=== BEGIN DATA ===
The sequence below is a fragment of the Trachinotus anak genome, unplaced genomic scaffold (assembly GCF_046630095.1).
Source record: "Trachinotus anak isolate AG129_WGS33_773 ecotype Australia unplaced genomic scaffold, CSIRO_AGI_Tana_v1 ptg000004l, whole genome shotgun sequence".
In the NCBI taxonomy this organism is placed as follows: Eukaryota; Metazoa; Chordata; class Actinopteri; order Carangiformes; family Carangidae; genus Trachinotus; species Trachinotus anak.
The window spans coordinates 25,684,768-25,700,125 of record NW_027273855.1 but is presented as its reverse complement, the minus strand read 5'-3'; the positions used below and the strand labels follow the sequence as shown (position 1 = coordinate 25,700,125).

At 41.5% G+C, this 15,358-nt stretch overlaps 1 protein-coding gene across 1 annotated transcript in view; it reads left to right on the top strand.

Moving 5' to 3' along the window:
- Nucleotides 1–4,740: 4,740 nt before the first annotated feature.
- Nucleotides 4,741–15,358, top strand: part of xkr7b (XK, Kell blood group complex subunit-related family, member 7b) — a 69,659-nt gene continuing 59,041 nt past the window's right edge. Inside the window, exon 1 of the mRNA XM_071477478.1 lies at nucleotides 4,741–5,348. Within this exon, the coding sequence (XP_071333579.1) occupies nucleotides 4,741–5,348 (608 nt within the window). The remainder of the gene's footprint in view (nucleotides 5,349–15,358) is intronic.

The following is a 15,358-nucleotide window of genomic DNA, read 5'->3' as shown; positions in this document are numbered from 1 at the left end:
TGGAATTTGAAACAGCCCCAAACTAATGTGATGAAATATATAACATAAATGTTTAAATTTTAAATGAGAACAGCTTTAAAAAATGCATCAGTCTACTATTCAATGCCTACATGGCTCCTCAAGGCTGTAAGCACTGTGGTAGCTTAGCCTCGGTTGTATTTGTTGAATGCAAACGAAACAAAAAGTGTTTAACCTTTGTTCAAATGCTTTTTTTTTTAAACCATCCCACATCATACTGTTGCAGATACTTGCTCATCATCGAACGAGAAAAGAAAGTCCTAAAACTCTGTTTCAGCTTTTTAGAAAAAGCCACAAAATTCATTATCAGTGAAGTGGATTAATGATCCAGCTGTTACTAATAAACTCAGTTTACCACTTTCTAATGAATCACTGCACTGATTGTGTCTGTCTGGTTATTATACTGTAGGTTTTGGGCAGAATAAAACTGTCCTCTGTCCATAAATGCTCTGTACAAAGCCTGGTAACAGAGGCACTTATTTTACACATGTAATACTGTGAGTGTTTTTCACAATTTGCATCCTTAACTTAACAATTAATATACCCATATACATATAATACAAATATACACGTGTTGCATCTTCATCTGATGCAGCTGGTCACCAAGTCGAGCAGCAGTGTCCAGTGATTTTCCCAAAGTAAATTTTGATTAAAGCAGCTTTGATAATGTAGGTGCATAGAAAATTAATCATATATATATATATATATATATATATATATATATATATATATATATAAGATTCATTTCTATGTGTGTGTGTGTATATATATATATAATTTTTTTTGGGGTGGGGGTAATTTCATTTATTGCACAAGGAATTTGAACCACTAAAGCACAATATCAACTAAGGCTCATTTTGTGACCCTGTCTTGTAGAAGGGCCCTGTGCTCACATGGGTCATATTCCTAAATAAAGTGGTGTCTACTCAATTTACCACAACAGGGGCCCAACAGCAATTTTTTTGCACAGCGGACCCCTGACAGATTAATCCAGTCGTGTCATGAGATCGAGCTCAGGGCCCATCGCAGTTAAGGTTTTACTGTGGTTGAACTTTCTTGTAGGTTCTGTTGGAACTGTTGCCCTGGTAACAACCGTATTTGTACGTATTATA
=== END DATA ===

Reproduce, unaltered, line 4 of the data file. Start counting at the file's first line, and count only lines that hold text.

The window spans coordinates 25,684,768-25,700,125 of record NW_027273855.1 but is presented as its reverse complement, the minus strand read 5'-3'; the positions used below and the strand labels follow the sequence as shown (position 1 = coordinate 25,700,125).